Today calls for a review of the week, and not simply because it’s Friday and the weekend is upon us. Rather, the last seven days have provided several high level endorsements for nuclear power from regions of the world that have been giving it a hard time. Consider these examples:
Japan. One week ago, the Japan Daily Press reported that “Japanese Prime Minister Shinzo Abe pledged that nuclear plants that pass the new safety guidelines could restart within the year. This is to ensure maintenance of a stable energy supply.”
It was the latest, and perhaps the strongest indication yet, that Japan will return to nuclear power following the near complete shutdown after the Fukushima meltdowns of 2011 forced the evacuation of over 100,000 residents.
Abe won’t have carte blanche to flip the switches on. Each reactor must first pass new, tougher safety measures. Don’t expect anything close to a complete return to pre-Fukushima days, when nuclear provided about 30 percent of the country’s electricity. And the anti-nuclear movement has by no means evaporated. As the JDP noted in a separate article, anti-nuclear protestors are holding weekly rallies in Tokyo.
But the economic and environmental costs of shutting nuclear, as I’ve written several times recently, are mounting. Watch for a significant return by the summer.
Bill Gates. The Microsoft co-founder and billionaire yesterday told an international gathering of prominent energy executives in the oil hub of Houston of all places that, as Reuters paraphrased him, “safe and reliable reactors were the best option and dismissed wind and solar energy as less practical.” At the IHS CERAWeek conference, Gates said that nuclear trumps wind or solar because it can supply round-the-clock power. (CERA is the former Cambridge Energy Research Associates founded by Pulitzer Prize winning author and oil maven Daniel Yergin; IHS is the Englewood, Colo. research group that acquired it 2004).
There’s no big surprise here really. Gates is the chairman of TerraPower, the Bellevue, Wash., company that is developing a new type of nuclear reactor meant to replace conventional reactors. TerraPower’s “traveling wave reactor” is a “fast” reactor that breeds its own fuel.
But we haven’t heard publicly from the nuclear Gates for a while. His timing is encouraging, coming amid recent U.S. press reports suggesting doom and gloom for nuclear, and as the country gets ready to install a new Energy Secretary. Speaking of which..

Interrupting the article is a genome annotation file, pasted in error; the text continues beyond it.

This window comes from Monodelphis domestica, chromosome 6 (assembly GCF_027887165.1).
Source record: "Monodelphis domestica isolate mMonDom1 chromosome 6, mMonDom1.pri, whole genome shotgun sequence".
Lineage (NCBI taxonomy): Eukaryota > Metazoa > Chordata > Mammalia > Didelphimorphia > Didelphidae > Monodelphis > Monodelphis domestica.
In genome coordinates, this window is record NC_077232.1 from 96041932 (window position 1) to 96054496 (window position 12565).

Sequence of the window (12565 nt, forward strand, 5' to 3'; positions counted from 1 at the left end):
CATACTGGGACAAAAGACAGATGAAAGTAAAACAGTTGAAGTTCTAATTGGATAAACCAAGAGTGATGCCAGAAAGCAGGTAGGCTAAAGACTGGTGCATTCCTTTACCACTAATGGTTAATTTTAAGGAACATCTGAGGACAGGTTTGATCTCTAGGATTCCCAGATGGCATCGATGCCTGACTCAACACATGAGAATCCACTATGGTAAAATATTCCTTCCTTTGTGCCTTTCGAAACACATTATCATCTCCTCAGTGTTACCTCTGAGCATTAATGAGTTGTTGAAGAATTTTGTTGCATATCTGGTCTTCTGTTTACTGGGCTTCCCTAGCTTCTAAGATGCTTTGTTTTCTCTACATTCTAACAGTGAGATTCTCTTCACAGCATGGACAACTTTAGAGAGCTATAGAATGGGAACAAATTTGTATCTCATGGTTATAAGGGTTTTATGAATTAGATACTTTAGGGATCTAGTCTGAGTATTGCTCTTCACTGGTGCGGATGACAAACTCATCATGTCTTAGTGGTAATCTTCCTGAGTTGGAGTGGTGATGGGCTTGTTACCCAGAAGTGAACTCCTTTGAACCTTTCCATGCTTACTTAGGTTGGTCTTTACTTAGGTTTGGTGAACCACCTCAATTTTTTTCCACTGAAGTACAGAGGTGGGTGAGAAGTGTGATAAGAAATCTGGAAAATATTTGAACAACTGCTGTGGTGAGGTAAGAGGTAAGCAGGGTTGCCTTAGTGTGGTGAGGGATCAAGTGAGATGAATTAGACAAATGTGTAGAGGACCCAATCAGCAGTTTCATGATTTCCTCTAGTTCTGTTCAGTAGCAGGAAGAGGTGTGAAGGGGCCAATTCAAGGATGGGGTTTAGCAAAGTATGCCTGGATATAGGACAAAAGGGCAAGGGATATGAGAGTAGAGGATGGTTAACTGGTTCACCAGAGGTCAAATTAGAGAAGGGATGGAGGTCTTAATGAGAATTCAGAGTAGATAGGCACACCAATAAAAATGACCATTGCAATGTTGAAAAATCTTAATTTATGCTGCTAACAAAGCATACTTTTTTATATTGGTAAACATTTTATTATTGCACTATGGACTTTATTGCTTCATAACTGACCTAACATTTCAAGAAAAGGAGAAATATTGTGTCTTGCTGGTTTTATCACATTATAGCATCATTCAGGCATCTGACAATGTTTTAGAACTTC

Obama goes nuclear? U.S. President Obama on Monday nominated a pro-nuclear physicist, Ernest Moniz, as the next Energy Secretary. If approved by the U.S. Senate, Moniz would replace the outgoing Steven Chu. Moniz as head of the Department of Energy. Moniz currently heads the Massachusetts Institute of Technology Energy Initiative.
More MIT. A couple of MIT experts, including one from Moniz’ MITEI, together wrote a compelling case for nuclear power published by the Bulletin of the Atomic Scientists on Monday. MITEI principal research scientist Sergey Paltsev, and MIT Sloan School of Management Henry Jacoby said that a nuclear phaseout by 2050 in the U.S. would increase carbon emissions and electricity prices, and would shrink gross domestic product.
The consequences would hold true to varying degrees depending on which regulatory path the U.S. takes in terms of restricting greenhouse gas emissions. I wrote a summary of the scenarios on my CBS SmartPlanet blog (the Jacoby and Patlsev analysis was part of a package of stories on U.S. nuclear, some of which presented an economic case that renewables trump nuclear).
One oversight by Jacoby and Paltsev: They made no mention of alternative nuclear technologies, such as the sort that Gates’ TerraPower is developing, or such as thorium fuel or molten salt reactors. These options could further support the economic and environmental case for nuclear, by providing reactor options that are safer, more efficient, and ultimately less expensive than conventional nuclear.
As Gates said at IHS CERAWeek, the U.S. DOE should increase energy research and development.
“We should put a lot more into innovation, ” he noted. “When we get a carbon tax we should put some of that into innovation.”
I agree Bill. And I know some molten salt researchers and some thorium enthusiasts who might like that idea too.
Photo by Justin Knight is a screen grab from the MITEI website.